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769 views on 06.01.2015
Location: ZOO, Wrocław, Poland
Specie: Black-and-white Ruffed Lemur
The Black-and-white Ruffed Lemur (Varecia variegata) is the more endangered of the two species of ruffed lemurs, both of which are endemic to the island of Madagascar. Together with the Red Ruffed Lemur, they are the largest extant members of the family Lemuridae, ranging in length from 100 to 120 cm (3.3 to 3.9 ft) and weighing between 3.1 and 4.1 kg (6.8 and 9.0 lb). They are arboreal, spending most of their time in the high canopy of the seasonal rainforests on the eastern side of the island.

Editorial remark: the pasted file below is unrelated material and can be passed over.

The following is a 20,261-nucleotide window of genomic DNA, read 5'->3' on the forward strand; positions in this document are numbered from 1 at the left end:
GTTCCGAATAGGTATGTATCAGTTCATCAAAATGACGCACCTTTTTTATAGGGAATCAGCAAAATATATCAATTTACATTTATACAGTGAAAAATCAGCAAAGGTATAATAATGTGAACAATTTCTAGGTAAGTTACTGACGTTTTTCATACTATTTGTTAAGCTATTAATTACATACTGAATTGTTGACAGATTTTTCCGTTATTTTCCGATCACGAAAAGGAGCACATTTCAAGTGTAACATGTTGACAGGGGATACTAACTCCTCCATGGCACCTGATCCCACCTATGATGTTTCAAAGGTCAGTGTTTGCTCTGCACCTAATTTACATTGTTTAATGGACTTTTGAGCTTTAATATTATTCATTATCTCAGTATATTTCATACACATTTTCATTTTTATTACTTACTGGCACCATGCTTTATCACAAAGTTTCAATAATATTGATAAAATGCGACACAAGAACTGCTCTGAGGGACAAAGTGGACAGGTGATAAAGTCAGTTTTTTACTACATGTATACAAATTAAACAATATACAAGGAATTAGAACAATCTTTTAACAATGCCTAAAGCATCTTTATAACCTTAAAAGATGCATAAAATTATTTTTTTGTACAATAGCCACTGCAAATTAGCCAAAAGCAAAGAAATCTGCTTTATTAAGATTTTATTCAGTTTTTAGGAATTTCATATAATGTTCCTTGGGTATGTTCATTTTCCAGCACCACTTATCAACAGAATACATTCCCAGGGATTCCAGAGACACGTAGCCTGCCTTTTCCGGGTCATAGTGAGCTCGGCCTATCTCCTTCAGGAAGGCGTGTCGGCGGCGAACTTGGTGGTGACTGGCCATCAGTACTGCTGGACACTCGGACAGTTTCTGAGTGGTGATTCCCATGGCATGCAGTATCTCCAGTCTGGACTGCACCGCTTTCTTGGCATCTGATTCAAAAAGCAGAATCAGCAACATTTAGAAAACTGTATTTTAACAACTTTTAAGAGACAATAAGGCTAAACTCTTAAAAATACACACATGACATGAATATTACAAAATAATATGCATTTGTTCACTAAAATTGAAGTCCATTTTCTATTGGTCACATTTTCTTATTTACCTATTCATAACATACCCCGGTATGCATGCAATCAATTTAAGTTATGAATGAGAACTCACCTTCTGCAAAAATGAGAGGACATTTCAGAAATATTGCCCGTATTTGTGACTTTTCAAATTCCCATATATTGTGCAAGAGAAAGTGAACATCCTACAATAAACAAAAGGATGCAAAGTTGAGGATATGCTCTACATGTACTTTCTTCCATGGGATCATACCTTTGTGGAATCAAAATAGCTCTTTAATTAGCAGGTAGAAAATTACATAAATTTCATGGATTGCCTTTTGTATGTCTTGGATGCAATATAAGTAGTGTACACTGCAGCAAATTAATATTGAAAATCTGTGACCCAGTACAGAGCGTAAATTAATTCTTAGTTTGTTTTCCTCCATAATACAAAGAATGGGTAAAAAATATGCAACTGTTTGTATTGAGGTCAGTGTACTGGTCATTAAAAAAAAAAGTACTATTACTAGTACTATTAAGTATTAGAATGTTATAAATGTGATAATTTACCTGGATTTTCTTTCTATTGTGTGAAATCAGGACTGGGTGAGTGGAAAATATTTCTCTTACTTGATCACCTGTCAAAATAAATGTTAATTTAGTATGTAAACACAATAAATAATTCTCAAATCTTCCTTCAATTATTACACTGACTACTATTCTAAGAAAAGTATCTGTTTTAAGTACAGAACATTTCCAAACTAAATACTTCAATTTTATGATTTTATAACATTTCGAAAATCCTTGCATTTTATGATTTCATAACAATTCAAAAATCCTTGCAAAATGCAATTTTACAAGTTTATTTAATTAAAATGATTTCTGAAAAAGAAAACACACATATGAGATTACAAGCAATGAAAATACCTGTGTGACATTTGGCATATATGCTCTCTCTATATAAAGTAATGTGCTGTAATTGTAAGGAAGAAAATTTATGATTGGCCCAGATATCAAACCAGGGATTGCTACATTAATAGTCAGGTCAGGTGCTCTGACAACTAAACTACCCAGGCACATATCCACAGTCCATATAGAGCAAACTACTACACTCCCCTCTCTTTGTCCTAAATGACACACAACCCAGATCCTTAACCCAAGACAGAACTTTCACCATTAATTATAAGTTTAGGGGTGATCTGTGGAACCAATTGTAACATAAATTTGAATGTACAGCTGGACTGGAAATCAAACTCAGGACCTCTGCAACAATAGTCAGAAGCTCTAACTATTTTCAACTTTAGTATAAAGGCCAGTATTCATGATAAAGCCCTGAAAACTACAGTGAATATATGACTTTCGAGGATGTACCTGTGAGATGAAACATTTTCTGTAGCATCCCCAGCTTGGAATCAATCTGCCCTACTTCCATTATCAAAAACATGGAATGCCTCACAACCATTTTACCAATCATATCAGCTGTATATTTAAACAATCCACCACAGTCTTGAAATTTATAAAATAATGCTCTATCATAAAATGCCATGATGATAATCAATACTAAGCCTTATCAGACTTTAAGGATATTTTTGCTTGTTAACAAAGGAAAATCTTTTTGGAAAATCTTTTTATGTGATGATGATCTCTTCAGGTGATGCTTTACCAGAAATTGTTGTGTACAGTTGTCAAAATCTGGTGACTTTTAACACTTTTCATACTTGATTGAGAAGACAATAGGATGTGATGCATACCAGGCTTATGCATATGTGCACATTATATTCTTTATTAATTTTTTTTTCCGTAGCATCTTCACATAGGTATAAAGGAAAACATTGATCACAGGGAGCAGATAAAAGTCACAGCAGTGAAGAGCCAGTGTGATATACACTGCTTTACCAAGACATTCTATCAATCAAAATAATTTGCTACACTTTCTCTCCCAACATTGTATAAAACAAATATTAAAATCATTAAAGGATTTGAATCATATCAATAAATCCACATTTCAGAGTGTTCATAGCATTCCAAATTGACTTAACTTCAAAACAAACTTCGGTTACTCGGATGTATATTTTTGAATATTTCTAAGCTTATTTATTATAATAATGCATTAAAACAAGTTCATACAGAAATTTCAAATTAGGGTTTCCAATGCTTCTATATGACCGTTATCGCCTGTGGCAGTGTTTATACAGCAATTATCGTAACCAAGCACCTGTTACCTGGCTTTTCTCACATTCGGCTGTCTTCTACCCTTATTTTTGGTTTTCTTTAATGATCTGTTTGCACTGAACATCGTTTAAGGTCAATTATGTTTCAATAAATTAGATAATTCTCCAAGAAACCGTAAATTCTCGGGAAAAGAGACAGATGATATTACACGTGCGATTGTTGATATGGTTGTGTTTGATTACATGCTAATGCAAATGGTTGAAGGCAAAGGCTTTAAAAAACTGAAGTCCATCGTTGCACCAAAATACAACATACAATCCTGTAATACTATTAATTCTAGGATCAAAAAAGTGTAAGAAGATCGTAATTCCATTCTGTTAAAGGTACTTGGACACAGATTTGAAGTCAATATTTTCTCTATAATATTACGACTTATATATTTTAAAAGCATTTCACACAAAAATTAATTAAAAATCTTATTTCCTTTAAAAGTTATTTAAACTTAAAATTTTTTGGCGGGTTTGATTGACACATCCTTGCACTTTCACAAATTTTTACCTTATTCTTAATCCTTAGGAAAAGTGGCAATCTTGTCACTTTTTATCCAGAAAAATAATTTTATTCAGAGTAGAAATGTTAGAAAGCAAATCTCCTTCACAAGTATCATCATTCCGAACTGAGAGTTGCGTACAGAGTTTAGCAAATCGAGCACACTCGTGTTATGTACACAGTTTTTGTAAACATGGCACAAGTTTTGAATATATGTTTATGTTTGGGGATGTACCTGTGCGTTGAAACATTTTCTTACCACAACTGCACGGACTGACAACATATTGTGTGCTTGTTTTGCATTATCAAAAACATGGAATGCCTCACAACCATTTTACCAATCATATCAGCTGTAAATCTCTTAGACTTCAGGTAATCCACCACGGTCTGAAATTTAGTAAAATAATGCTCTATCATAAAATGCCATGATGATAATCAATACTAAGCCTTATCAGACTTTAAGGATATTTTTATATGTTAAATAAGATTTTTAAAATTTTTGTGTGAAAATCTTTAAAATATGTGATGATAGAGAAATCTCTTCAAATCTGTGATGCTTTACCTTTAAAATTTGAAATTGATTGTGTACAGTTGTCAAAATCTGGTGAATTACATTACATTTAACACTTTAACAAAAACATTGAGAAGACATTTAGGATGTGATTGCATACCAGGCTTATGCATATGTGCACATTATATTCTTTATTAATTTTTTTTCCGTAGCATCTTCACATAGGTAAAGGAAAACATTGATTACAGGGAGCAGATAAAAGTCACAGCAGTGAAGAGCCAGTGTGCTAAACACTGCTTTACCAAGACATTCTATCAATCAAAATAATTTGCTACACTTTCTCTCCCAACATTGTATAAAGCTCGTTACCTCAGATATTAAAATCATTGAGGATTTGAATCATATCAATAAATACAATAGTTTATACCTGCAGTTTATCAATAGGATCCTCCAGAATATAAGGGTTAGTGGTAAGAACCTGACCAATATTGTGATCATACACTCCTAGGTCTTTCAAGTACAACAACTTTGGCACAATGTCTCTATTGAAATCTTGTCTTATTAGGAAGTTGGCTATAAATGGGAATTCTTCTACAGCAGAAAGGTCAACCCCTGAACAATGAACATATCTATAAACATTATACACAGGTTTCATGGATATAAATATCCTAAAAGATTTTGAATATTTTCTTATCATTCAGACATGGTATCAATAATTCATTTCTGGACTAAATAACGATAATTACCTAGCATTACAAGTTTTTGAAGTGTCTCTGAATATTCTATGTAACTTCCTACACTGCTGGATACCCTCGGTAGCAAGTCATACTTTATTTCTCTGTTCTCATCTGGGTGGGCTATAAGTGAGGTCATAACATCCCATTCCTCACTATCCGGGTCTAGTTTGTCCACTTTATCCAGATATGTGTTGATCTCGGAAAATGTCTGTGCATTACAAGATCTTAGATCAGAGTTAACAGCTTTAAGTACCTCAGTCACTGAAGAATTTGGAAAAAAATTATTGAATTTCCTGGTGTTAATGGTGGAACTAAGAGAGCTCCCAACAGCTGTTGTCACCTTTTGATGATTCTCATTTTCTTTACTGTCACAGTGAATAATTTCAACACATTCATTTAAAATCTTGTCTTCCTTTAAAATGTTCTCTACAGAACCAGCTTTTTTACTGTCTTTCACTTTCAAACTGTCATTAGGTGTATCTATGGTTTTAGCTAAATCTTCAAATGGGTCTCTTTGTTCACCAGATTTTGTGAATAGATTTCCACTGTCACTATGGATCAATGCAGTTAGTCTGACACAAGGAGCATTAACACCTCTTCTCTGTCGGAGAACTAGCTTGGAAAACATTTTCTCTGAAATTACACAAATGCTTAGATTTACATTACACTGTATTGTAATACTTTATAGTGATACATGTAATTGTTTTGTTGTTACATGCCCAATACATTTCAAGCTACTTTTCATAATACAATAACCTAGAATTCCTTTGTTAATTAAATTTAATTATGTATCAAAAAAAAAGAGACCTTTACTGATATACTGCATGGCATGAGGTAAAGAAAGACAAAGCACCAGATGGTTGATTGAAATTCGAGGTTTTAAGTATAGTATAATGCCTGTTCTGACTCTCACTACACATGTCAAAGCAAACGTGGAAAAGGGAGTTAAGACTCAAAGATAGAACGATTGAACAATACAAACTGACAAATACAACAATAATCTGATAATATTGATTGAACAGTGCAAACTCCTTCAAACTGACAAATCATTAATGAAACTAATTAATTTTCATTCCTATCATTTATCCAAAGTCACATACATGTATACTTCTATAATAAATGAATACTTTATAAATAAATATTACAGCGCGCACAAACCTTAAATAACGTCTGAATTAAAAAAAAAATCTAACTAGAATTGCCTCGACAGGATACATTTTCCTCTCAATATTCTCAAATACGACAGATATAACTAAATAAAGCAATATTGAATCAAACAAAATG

As the most frugivorous of lemurs, the diet consists mainly of fruit, although nectar and flowers are also favored, followed by leaves and some seeds. The black-and-white ruffed lemur has a complex social structure and is known for its loud, raucous calls.
Parenting in this species of lemurs is unique in that no single infant is invested in but instead, females bear litters of multiple offspring. Males also play a role in the parenting of the offspring especially in smaller groups where the certainty of paternity is high. In larger groups, the chance of a female mating with more than one male increases as does uncertainty in paternity. This tends to decrease the level of male care of offspring.
Date taken: 04.05.2014
Camera: Canon EOS 7D
Lens: Tamron SP AF 70-200 mm f/2.8 Di LD (IF) MACRO
1/400s * F/4 * 200mm * ISO640
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